Dr O’Neill conducted a study of over 16,000 pugs in Britain and found the breed was over 50 times more at risk of brachycephalic airway obstruction syndrome and narrow nostrils, all of which lead to two respiratory problems, than non-pugs.
Out of 40 common health conditions, Pugs are at increased risk for 23 of them, including a 13 times higher risk of eye ulcers and an 11 times higher risk of skin fold dermatitis.
Pugs are also more likely to be obese. One in six pugs are obese, compared to one in 15 other dogs.
“The flip side is that Pugs, French Bulldogs and English Bulldogs are often very beautiful dogs in terms of personality and temperament. It’s almost to their disadvantage, because they’re actually such nice dogs,” Dr O’Neill added.
“We should, as humanity, be able to put on our big girl and boy pants and make the decision to get races that have innate base health traits – blink, breathe, s’ mating, giving birth and comfortable skin are not big demands.
“Owners of these dogs will often say they are special dogs, but they are special because their health needs are far greater than those of other dogs. That might make them unique, but probably not in the right way. sense.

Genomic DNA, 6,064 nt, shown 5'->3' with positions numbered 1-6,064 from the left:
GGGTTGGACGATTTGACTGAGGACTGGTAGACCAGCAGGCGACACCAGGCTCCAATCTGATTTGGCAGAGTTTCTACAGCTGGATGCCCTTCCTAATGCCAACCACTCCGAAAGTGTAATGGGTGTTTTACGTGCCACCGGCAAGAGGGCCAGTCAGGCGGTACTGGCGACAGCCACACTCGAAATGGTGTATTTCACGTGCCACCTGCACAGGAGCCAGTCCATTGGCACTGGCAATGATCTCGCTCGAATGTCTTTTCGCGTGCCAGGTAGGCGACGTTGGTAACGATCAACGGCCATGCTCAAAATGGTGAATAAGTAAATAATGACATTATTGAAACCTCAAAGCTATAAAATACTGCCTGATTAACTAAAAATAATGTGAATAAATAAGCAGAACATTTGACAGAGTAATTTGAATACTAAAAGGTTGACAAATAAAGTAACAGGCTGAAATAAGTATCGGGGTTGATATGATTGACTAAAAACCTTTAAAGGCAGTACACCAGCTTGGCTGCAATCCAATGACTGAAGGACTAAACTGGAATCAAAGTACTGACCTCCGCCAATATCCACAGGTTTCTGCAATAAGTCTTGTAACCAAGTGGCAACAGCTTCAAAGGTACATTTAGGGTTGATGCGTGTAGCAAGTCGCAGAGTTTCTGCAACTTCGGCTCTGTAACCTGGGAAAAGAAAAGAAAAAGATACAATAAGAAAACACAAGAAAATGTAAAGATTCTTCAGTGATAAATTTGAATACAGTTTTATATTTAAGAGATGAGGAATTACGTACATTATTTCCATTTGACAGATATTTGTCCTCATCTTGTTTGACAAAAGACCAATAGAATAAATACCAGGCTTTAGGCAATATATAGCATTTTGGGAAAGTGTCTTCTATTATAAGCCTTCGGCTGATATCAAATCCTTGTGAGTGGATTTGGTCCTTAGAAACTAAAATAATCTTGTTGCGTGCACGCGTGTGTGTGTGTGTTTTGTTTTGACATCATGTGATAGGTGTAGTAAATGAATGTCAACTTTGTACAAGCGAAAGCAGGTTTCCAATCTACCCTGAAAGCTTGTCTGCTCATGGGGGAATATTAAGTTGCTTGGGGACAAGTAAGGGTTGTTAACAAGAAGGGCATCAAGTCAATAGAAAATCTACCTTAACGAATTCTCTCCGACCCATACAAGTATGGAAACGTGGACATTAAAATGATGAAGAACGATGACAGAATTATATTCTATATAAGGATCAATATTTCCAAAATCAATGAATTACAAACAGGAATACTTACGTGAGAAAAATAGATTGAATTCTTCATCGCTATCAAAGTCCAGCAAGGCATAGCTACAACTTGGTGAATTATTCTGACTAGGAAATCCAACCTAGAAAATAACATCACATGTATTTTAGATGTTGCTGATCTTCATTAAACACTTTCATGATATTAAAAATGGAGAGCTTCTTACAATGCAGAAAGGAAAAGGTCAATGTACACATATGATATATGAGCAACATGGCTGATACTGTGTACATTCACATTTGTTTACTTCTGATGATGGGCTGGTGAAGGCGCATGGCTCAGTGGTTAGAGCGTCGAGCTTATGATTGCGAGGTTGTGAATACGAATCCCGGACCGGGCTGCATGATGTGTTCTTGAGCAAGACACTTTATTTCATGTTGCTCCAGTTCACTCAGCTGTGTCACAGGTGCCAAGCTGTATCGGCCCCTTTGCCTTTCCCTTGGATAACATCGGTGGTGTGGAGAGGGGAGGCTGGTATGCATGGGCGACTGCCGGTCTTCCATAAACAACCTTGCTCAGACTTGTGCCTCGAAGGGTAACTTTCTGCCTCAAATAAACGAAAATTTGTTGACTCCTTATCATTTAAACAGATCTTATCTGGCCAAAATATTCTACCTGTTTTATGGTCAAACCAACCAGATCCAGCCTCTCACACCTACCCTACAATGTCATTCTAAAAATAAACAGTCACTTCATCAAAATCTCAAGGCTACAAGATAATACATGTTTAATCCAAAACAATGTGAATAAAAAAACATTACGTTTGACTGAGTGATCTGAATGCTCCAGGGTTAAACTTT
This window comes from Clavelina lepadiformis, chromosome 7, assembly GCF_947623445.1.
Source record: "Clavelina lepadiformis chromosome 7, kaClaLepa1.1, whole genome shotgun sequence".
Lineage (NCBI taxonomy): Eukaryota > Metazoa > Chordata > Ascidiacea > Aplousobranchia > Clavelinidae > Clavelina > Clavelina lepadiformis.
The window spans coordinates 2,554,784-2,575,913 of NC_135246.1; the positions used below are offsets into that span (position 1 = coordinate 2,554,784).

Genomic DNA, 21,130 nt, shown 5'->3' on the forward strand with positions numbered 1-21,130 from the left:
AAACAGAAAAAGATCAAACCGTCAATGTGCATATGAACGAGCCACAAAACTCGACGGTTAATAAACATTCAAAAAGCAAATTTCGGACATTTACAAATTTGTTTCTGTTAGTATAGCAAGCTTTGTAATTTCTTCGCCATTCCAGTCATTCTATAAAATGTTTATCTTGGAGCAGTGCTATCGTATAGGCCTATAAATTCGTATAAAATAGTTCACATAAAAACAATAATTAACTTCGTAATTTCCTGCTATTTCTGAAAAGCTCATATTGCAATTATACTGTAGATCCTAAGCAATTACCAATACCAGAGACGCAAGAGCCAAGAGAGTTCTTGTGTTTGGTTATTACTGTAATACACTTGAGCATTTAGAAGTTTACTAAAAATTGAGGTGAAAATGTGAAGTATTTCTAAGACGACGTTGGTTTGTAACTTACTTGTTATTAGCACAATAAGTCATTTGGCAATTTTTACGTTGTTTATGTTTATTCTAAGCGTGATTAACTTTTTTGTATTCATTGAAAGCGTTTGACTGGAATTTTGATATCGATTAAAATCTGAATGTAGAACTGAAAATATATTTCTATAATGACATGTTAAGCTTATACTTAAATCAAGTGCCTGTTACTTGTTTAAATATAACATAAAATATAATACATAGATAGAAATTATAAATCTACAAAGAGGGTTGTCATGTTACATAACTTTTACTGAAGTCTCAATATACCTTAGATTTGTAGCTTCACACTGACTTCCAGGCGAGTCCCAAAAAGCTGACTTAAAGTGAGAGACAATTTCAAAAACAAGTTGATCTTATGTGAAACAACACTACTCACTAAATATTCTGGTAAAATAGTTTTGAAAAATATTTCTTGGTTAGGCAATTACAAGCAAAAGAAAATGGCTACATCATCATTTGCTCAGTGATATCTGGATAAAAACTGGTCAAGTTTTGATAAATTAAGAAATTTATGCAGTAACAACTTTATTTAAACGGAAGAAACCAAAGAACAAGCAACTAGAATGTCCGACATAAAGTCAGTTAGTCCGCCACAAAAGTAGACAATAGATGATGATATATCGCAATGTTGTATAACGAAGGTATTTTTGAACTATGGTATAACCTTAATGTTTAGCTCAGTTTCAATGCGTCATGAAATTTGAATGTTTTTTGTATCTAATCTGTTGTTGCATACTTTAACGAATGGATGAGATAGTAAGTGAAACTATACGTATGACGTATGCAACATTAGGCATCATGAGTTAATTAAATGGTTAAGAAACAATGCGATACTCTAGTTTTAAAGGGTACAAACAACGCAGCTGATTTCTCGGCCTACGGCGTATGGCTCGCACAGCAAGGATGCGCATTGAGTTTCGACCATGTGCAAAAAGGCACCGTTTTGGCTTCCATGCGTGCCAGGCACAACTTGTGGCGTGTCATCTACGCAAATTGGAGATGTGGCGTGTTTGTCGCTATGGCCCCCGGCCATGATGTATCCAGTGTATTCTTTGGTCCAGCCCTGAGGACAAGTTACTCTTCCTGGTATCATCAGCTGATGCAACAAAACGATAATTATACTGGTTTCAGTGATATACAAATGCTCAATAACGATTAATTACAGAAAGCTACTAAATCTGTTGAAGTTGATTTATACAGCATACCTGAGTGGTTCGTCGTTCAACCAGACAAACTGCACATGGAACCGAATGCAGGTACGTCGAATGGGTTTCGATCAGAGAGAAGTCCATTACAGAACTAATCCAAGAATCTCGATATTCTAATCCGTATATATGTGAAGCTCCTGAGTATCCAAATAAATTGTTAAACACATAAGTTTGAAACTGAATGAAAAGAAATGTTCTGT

A recent study by RVC found that French Bulldogs have the shortest lifespan of any breed, at just four and a half years. Jack Russell terriers live the longest, at an average of 13 years.
Other flat-faced breeds – English Bulldogs, Pugs and American Bulldogs – were among the bottom four, alongside French Bulldogs, none of them expected to live longer than eight years at the time of birth.
“The public has failed to understand the connection between the dog’s higher risk of health problems, their decision to buy this type of breed instead of a more moderate breed, and the fact that they impose a life of suffering to these dogs,” said Dr. O’Neill.
The new results are published in the journal Canine Medicine and Genetics.